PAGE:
Things have been very busy during this last week, and I feel bad that I haven’t blogged anything yet, although so many things have happened.
The rehearsals for YCGL have slowed down a little bit (it’s just that time) and my cast and I work hard to get things the way we want them. I’ve always been a perfectionist when it comes to theater – even though I don’t seem to be like that in real life – and I’ve always felt that this was a good thing. I’m confident that, in the end, it will be perfect. I’m very happy with my cast, with their work and with their efforts. Yesterday we had an unfortunate argument by the end of the rehearsal, and, for the first time, I showed the authoritarian side of myself. I think it took some of them by surprise 🙂
I am somewhat reminded of our time in Augsburg, when this whole project started, even though everything is different here in Pittsburgh. Again, I realize the gap between German and American theater. And, while I hadn’t been able to find a conclusion for myself, it soon became obvious that both ways of doing theater have their advantages and disadvantages. For example, I enjoy the detailled work on your character in a play and the various techniques and methods to get the ideas and images for your character from your brain into your body. Not only does it help you to understand the characters and the play better. It also gives your character more depths and thus makes it more interesting for the audience to watch you on stage. Naturally, German theaters work with character histories, too. Still, there’s a major difference here: Actors are supposed to work on their characters on their own. And while the director and the dramaturge (and the playwright, if there is one around) are happy to help them with their characters, the main work of the director is something else. As a director you have a vision of how the play should look like on stage and what you want to say with it. You have an idea in your mind and you try to transport that onto the stage. And it’s the actors’ task to work on their characters until they match the director’s idea. This means that the actors can’t just build some story around their characters, but that their ideas of the characters have to fit with the ideas the director has. To make myself clearer, I give an example: If Eva G. decided that her character’s mother has died, because she was atacked by rabid squirrel and that’s why Birgit is scared of squirrels, but I want Birgit to love squirrels, she has to change her character history. Granted, this is a rather comic example, but I hope it transports what I am trying to say. (BTW Eva didn’t say that!)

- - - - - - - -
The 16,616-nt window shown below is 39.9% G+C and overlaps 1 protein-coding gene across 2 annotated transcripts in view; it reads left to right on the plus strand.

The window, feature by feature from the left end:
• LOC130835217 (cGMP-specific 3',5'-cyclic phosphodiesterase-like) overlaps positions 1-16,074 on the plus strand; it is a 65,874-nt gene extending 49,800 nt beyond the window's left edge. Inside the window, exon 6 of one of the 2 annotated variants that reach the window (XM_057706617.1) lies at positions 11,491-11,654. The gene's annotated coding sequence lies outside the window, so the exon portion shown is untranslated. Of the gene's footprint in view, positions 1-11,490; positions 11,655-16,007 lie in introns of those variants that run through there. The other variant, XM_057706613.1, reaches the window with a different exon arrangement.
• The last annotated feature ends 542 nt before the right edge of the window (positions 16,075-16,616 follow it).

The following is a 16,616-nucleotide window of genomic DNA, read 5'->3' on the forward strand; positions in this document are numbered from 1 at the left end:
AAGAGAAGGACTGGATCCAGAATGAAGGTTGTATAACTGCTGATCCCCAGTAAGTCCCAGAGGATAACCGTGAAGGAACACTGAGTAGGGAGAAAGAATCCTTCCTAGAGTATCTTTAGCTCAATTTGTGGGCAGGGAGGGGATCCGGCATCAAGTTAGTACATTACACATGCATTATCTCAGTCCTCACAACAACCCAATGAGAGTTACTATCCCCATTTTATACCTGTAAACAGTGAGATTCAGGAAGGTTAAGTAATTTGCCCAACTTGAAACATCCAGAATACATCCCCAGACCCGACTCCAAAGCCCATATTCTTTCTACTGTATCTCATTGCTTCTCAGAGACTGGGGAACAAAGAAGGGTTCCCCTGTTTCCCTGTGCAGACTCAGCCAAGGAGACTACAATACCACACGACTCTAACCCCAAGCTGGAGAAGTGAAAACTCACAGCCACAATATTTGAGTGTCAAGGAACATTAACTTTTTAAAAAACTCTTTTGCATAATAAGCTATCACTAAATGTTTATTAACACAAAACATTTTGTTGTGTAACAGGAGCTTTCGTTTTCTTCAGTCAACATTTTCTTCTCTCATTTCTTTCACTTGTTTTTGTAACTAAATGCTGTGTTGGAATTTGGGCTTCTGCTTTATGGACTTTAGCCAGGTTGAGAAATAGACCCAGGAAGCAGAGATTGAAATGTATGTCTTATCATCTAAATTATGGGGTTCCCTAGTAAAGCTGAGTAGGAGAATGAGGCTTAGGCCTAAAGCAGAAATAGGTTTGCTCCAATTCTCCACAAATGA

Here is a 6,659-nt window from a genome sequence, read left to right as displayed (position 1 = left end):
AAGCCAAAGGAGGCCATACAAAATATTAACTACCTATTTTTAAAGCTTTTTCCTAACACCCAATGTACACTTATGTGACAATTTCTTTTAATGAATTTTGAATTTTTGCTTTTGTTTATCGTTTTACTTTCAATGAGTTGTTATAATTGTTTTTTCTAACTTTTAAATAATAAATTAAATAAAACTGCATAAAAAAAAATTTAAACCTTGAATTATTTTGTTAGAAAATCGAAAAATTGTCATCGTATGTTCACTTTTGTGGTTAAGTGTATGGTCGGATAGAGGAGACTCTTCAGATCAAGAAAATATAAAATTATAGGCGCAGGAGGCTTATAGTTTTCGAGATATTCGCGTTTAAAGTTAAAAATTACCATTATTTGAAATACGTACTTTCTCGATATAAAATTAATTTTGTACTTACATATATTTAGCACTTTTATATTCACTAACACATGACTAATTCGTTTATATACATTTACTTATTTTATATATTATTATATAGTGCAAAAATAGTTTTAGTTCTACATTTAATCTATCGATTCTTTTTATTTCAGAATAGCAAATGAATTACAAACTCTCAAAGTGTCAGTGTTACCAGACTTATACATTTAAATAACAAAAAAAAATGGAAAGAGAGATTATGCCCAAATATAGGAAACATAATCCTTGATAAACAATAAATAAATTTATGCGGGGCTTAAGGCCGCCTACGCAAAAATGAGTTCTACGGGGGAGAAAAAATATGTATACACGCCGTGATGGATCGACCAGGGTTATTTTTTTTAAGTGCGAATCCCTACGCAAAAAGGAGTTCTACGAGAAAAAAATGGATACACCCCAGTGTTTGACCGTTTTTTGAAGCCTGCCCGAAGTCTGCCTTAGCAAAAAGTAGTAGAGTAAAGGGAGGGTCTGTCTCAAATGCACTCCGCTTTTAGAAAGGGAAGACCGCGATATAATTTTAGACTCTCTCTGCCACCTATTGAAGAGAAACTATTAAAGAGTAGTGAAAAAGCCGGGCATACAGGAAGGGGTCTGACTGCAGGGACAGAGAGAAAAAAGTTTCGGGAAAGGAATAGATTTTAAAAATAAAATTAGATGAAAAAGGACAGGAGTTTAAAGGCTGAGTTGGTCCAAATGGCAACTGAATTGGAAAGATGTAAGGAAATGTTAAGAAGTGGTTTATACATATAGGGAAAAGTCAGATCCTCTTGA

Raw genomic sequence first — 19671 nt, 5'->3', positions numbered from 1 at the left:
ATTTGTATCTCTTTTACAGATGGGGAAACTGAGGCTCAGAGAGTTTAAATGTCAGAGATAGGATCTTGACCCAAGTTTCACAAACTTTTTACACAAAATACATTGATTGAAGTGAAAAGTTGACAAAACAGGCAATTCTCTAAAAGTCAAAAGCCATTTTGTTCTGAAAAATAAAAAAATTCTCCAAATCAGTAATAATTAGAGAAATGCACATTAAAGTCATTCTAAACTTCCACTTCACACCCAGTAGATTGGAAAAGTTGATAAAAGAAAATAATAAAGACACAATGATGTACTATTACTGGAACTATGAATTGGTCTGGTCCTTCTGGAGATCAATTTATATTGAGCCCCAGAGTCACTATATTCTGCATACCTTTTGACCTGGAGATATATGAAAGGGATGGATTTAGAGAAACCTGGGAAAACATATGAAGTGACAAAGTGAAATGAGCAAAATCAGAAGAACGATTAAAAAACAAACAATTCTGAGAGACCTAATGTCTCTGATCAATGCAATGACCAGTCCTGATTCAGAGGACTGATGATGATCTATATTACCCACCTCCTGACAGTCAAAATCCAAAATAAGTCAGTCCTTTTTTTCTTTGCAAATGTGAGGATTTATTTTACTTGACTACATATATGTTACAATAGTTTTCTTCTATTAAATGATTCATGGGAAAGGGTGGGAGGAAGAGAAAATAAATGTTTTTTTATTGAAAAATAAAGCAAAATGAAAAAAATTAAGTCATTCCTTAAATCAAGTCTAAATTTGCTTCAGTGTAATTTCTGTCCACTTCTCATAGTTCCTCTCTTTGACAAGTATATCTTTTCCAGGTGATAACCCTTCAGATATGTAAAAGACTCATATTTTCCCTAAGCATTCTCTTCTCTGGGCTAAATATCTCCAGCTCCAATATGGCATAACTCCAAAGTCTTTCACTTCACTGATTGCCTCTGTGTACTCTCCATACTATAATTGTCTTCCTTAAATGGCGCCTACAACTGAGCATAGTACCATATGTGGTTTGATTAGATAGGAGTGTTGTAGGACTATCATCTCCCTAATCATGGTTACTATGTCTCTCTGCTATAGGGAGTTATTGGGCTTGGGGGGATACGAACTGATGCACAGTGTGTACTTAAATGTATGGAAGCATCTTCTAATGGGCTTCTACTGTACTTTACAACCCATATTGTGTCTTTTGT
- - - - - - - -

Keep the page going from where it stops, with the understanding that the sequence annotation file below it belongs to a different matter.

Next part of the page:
As the director I need to know how the characters work and why they do what they do in the script. However, that doesn’t mean I have to know everything, on the contrary, I should always talk to my actors and – in Germany – to my dramaturge about my ideas in order to guarantee that everyone is on the same page. Still, in the end, it’s my decision as a director.
I have a feeling that it’s different in Pittsburgh: Actors seem to have far more freedom when it comes to interpreting their parts. In my opinion, this can be a little dangerous. I feel that way, because, in my belief, a text – whether a play or a short story – always leaves room for different interpretation. And a “good” text has many different meanings on many different levels. As a director, or an interpretator of that text, I have to choose from many different truths that are hidden in the text. Let me give you another example: If I decide to stage Goethe’s Faust, I have to choose from many different topics (existentialism/philosophy, women-men-relationships, aging, culture-criticism, criticism on society, the gretchen-question/religion/christianity/the church, and so on) I can’t put all the topics in one performance, because that would make the audience dizzy and bore them. Instead, I have to decide where to put my emphasis and then stage the play that way. If I want to picture Faust as an philosopher, constantly searching for meaning in life, I would show his relationship to Gretchen in another light than if I decide to point out his unscrupulous narcissism. The actor who plays Faust needs to know in which direction I am heading with the play. And he can’t decide to do it his own way, because then maybe Faust becomes someone completely different.
My conclusion to this is, that I think I like the German way of directing better than I believed I did. Still, it all comes down to communication in the end. And as a director you have to be able to communicate with your actors in order to achieve whatever your goal is.